Months ago, we watched in amazement as Islamic believers killed Christians after “Pastor” Jones in Florida had his own burning of the Qur’an. More recently, explosive-filled trucks, suicide bombers, gun-firing civilians and Afghani soldiers have led murderous charges based on reports that soldiers burned Qur’ans. We are incredulous. Why this intense rage?
It is within our interest to understand both what fuels and insults Islamic faith—for the well-being of Christians who live in the hinterlands of encroaching Islamic governments and regimes, and for those in countries where Muslims populations are growing and their public presence is becoming more insistent.
The Qur’an is at the very heart of Islamic faith and life. While the Islamic world is not monolithic—it harbours deep and often violent internal disputes and wars—Muslims are united when any disparaging word or act is directed to their holy book or Prophet Muhammad.
Why do some Muslims resort to incendiary violence when their holy book is burned? Do Christians do the same when their Bible is desecrated or burned? No. We do not because our view of the Bible is different to how Muslims view the Qur’an. (We should not however underestimate the degree to which religious leaders in some Mid-East countries use this issue as a way of manipulating emotions, triggering mob violence and murder.)
Muslims believe the Qur’an was dictated directly to the Prophet Muhammad by Allah over 20 years, somewhere between 570 and 632 AD. This is different to our Bible, in that while we believe it is inspired, we acknowledge the Bible is a series of books written over time by various authors, in testimony to Jesus of Nazareth, God’s Son. We believe Jesus is divine, much like Muslims believe the Qur’an is divine. However when we make the Bible and the Qur’an equivalent, we misunderstand how Muslims regard their holy book. The Qur’an and Bible operate very differently for Muslims and Christians.
A more helpful comparison is to equate the Hadith with the Bible. The Hadith is the written record of what Muhammad said and did (written during the 8th and 9th centuries) and used by Muslims to interpret the Qur’an, quite like Christians use the Bible to interpret Jesus. Some Islamic specialists suggest that burning the Qur’an is for Muslims like desecrating Jesus or the Eucharist—the elements of the Lord’s Supper—would be for Christians.
The devotion of Muslims to their holy book is quite extraordinary: kissed before and after reading, occupying a central place in their homes. Many memorize it, every one of the 86,430 Arabic words, the equivalent of 300-page book. Any translation apart from the Arabic is not considered the true word of Allah; the text must be memorized in Arabic in which it was originally written.
Simply put, to desecrate it is seen by Muslims as inflicting defilement on their soul .
For Christians, the Bible is read devotionally, learning on our journey of faith God’s promise and provision of salvation and eternal life. Muslims typically leave interpretation to their clerics, who then inform the faithful how it is to be seen in their life and society. The linkage of their holy book and life is by way of Shari law (meaning “path” in Arabic). Based on the Qur’an, it informs Muslim life including religion, family responsibility, finances and day-to-day routines.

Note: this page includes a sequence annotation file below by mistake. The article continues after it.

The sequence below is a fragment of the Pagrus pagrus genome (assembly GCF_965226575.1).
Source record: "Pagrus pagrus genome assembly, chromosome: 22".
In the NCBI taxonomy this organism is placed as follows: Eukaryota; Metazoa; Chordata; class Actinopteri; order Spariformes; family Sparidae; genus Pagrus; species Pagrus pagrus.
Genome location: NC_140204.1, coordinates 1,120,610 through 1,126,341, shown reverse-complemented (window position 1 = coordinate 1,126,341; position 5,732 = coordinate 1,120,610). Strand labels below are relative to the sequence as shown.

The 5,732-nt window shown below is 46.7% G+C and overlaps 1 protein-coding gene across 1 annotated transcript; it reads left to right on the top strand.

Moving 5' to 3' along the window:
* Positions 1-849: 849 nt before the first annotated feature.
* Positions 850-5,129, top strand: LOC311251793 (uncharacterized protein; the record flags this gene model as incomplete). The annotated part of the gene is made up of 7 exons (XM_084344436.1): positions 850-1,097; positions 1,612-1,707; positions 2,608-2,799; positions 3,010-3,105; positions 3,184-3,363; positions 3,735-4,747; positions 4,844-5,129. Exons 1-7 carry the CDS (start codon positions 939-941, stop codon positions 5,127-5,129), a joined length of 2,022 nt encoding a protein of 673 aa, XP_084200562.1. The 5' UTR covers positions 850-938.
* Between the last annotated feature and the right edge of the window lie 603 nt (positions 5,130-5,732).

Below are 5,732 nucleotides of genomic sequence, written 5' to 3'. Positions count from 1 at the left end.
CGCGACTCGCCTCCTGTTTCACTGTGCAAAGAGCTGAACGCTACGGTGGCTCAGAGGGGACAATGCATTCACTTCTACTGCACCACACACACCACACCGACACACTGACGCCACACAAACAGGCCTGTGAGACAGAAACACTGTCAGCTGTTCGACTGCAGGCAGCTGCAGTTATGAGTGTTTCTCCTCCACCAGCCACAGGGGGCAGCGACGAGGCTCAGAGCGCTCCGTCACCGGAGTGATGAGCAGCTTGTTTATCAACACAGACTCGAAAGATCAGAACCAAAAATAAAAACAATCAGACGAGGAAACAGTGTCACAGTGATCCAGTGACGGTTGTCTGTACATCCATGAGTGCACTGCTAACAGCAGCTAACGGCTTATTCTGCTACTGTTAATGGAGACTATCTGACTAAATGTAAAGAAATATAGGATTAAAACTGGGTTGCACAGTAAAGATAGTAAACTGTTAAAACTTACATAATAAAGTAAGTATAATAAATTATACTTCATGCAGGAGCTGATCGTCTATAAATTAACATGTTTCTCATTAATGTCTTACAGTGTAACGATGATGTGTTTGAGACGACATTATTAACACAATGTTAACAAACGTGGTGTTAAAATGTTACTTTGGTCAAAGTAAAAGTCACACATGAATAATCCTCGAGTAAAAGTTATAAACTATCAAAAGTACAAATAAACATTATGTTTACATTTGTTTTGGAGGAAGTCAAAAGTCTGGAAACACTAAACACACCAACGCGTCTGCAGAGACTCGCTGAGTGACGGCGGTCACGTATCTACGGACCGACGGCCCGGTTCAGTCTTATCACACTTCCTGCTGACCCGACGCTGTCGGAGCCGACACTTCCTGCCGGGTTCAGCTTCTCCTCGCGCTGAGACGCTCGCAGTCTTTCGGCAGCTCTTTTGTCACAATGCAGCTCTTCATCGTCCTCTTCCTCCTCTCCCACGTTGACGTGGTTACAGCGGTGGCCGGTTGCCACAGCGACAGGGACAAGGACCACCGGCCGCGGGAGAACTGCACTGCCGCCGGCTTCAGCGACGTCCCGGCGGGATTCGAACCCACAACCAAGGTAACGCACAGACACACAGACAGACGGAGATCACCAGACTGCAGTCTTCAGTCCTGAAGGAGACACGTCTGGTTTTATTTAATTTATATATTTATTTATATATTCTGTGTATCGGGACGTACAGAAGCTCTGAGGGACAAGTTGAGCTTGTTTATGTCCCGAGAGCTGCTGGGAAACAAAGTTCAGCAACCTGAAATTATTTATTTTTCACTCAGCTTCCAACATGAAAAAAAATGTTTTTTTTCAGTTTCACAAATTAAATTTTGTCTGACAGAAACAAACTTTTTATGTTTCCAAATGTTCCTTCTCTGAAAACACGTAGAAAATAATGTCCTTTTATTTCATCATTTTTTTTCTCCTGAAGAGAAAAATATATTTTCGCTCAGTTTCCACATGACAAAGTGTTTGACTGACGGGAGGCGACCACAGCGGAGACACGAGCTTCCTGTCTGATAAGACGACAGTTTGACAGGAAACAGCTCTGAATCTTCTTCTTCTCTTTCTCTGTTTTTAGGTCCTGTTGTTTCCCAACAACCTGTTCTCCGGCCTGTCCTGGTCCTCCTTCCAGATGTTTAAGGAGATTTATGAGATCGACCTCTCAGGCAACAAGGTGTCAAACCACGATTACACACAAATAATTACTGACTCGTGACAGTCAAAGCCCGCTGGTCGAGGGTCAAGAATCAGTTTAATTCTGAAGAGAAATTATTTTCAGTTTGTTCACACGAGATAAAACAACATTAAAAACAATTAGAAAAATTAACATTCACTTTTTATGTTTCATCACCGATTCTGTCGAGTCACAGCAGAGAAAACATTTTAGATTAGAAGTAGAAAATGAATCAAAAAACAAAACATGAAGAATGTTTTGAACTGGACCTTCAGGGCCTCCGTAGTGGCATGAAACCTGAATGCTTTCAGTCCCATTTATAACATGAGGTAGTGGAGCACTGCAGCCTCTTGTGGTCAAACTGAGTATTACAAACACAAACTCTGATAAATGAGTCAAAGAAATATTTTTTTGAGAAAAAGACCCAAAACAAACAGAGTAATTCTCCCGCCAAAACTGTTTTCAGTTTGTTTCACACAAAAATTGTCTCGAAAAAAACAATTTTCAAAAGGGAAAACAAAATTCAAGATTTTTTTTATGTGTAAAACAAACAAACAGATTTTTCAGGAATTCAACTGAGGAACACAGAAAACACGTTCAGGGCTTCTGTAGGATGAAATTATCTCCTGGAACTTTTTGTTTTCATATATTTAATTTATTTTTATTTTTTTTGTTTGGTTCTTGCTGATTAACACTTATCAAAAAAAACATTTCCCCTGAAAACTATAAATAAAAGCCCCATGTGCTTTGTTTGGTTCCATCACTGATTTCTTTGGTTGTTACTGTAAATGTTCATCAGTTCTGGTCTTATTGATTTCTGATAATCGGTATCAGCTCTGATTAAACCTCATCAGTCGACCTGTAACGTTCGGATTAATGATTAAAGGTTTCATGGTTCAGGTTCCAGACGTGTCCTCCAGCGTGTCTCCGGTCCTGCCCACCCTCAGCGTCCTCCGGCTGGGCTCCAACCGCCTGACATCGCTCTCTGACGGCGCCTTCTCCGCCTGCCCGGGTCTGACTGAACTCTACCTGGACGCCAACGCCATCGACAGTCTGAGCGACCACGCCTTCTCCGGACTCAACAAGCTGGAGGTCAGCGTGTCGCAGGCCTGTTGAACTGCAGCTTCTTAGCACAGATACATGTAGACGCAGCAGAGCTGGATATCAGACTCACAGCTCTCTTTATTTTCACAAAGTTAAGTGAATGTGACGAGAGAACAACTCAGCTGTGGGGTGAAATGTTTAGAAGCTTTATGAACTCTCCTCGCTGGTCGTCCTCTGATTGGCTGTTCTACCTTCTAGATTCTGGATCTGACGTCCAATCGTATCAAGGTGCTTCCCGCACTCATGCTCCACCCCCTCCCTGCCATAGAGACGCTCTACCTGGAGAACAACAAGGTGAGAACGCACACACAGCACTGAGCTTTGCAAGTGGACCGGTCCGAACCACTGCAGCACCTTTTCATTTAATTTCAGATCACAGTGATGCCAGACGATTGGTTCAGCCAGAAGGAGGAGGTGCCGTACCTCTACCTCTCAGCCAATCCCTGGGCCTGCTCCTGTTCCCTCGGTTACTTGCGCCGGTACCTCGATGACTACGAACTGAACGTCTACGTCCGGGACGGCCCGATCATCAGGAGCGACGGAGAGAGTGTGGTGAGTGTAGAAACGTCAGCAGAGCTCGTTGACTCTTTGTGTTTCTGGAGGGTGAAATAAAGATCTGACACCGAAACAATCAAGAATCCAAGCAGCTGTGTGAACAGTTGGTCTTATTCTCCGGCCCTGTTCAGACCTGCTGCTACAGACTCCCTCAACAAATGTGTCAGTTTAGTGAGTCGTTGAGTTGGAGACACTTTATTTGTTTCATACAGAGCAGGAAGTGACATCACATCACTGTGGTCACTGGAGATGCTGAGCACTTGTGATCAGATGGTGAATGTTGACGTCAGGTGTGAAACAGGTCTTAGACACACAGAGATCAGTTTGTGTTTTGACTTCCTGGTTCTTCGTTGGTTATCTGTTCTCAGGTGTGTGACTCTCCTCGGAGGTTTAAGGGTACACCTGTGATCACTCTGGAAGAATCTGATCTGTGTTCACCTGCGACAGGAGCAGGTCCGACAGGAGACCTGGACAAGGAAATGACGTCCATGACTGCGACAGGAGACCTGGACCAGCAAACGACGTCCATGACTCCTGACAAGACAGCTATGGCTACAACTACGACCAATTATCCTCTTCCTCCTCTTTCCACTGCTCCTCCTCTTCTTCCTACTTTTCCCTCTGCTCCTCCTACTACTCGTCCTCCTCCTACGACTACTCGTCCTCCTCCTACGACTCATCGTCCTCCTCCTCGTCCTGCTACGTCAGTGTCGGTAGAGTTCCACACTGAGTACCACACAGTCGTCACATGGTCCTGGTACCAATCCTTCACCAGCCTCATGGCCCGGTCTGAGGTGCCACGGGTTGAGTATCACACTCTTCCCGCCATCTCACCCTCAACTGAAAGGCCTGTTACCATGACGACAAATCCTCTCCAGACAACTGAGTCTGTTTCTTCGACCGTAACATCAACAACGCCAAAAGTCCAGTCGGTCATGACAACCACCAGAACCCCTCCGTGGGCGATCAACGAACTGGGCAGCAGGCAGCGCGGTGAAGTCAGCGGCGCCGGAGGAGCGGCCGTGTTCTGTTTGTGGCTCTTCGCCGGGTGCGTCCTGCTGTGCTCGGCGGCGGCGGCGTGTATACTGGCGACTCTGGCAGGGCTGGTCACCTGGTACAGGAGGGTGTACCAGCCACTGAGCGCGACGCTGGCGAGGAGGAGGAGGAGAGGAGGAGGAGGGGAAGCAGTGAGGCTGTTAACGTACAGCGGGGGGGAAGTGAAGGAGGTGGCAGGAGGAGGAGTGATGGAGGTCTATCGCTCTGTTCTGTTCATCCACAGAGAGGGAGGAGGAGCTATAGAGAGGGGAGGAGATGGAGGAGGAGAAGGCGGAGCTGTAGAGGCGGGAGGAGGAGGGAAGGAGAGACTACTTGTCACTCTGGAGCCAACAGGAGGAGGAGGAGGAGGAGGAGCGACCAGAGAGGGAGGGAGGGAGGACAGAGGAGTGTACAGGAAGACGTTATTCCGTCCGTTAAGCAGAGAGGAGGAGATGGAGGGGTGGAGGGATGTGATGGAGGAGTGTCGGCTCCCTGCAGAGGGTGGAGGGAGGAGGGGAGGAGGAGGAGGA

The recent Qur’an burning episodes in Afghanistan act as gas on fire, fuelling an already angry population who view western forces as Christian and therefore apostate. Our position is made even more onerous in that these forces have for a decade occupied their land. As much as we may believe that invasion forces brought good to their land, it is hard to convince a father whose child has been hit by an errant “friendly” bomb, that they are the beneficiaries of NATO presence.
The Arab spring has brought to light the tenuous relationship between Christians and Muslims. Christians in the Mid-East were previously protected—in part and to various degrees—by dictators. Surprisingly the current democracy movements give rein to majorities who may—in countries such as Libya and Egypt—hurt and malign Christian minorities. We’ve seen in Iraq that as Saddam’s regime was squashed, it unleashed forces of both Shia and Sunni Muslims, with Christians becoming the brunt of their hostility. What will happen in Syria is a guess, but it is possible that there too Christians will feel the weight of oppression if democracy takes over, and as a minority, Christians will either be driven out or stay, suffering discrimination.
Such pressure is not limited to the Middle East. Events in Nigeria point out the deep- felt animosities that erupt into bloodshed as Islamic groups press their way southward.
What is the way forward? The essence of Christian faith is witness, telling what Jesus has done, anywhere and to anyone. Inevitably, the conflict of faith will rear in places where such witness occurs, but ceasing witness of the Gospel is not ours to choose.
It matters we seek to understand what fires off such angry Islamic violence, as in the Afghani/Pakistani corridor. Christian mission begins with the premise that all people, in God’s image are to be understood. Appreciating what make them tick is what Phillip did (Acts 8:29); when he took time to run alongside the chariot of the first minister of Candace, queen of Ethiopia. In acquainting himself with the Ethiopian’s world, he knew how to proceed.
While the burning of the Qur’an by NATO soldiers was the worst of all possible scenarios, and while the response of murder and mayhem by Islamists had no justification, Christians do look for bridges of conversation. It matters that we learn their ways and understand their beliefs. This is not only foundational to our witness, but exhibits the ways of our Lord whom we follow and serve.